Fox et al in copending application Ser. No. 105,550, filed Dec. 20, 1979, a continuation of application Ser. No. 818,279 filed July 25, 1977, have described non-coated, conductive video disc replicas made by molding a plastic molding composition containing sufficient finely divided conductive particles so that the material has a bulk resistivity below about 500, and preferably below 100 ohm-cm at 900 megahertz. They disclose that conductive compression molded video discs could be made using a polyvinyl chloride homopolymer or a copolymer resin containing stabilizers, lubricants, and processing aids and conductive particles having a low bulk density in an amount sufficient to produce the required conductivity.
In the scale up of the Fox et al composition to produce commercial quantities, difficulties were encountered with the molding composition. When mixing large quantities of this material, high temperatures are generated due to the high shear and length of time required for dispersion of the ingredients, particularly large amounts of conductive particles. Excessive temperatures led to decomposition and high volatiles generation, as well as staining and excessive bleed out of the additives. Further, the melt viscosity of the molding composition was too high for compression molding on a large scale. In addition, the video disc replicas were rather brittle and tended to warp on storage under high temperature and high humidity conditions.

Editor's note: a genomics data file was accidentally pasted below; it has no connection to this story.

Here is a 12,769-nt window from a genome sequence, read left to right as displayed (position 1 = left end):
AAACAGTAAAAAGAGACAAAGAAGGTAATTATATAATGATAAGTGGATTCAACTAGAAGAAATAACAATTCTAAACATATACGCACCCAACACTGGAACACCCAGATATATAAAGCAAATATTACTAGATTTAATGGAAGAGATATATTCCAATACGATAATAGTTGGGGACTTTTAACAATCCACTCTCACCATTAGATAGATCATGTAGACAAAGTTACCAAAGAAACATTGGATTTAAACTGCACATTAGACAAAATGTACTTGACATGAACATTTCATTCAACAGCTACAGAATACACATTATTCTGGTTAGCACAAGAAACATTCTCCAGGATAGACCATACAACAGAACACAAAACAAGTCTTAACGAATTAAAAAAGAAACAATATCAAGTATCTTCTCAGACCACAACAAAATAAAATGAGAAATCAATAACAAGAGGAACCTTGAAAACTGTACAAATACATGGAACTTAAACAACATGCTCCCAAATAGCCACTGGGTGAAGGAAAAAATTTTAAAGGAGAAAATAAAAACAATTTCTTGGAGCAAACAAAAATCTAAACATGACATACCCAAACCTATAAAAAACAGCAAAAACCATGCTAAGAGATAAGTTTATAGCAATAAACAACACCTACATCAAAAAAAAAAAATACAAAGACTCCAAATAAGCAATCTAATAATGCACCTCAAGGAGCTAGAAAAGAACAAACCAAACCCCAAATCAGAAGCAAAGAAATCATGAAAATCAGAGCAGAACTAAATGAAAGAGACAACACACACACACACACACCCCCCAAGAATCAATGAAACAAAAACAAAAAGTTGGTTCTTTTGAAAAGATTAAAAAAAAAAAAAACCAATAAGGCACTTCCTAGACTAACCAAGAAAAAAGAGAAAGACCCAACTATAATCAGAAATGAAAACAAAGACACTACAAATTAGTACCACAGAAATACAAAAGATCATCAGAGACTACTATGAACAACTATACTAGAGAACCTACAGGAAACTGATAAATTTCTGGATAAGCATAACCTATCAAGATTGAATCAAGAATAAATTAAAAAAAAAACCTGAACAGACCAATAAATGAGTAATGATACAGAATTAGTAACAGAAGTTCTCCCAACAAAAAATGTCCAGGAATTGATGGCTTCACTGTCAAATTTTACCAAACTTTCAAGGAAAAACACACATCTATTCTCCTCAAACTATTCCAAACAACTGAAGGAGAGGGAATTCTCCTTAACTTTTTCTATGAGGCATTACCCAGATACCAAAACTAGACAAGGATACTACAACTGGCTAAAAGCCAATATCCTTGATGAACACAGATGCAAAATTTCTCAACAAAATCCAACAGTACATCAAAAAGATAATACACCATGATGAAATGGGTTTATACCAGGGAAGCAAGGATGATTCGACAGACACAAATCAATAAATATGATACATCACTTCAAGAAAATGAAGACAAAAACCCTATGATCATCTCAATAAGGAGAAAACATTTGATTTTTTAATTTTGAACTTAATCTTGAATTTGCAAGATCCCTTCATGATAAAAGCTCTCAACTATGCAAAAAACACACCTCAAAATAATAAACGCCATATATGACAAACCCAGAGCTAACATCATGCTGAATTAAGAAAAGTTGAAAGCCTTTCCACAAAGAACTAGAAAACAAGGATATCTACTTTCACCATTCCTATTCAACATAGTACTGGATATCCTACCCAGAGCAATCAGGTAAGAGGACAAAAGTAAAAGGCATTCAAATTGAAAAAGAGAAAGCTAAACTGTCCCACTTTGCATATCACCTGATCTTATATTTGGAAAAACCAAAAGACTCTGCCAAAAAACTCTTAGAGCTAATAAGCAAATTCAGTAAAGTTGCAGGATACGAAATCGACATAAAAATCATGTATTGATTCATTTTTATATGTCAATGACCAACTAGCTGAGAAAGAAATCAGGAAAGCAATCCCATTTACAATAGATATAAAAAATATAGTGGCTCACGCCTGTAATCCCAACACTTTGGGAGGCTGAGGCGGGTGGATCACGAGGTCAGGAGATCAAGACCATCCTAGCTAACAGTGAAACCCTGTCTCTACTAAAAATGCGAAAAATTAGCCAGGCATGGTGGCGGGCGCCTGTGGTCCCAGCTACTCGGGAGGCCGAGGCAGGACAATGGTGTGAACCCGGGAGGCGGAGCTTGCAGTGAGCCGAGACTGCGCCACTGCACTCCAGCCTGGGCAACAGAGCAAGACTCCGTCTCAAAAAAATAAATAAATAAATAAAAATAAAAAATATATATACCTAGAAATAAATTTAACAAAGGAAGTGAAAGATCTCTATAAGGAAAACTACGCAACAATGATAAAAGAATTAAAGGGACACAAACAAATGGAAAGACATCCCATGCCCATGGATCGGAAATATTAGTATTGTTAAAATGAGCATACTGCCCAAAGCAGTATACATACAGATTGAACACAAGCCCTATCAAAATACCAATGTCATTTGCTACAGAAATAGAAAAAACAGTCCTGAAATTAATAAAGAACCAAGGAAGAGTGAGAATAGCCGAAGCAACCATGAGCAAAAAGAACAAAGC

The Fox et al molding compositions were stiff and difficult to process and, thus, a search was undertaken to improve the processing of the molding composition. In U.S. Pat. No. 4,151,132 to Khanna, a conductive molding composition is described that has improved processability and produces video discs which are less brittle and have reduced staining or bleed out of additives. Bleed out is undesirable because it changes the surface characteristics of the discs, producing a high noise level. Khanna's solution was to mix small amounts of a large number of additives, including lubricants, stabilizers, and processing aids, into a mixture of vinyl chloride resins. These molding compositions are processable and moldable to form video discs of good quality. However, these discs are unsatisfactory from the standpoint of high temperature storage as the compositions have a comparatively low heat distortion temperature which results in permanent deformation or warpage and shrinkage of the disc when stored at elevated temperatures, e.g., above about 100.degree. F. (37.8.degree. C.).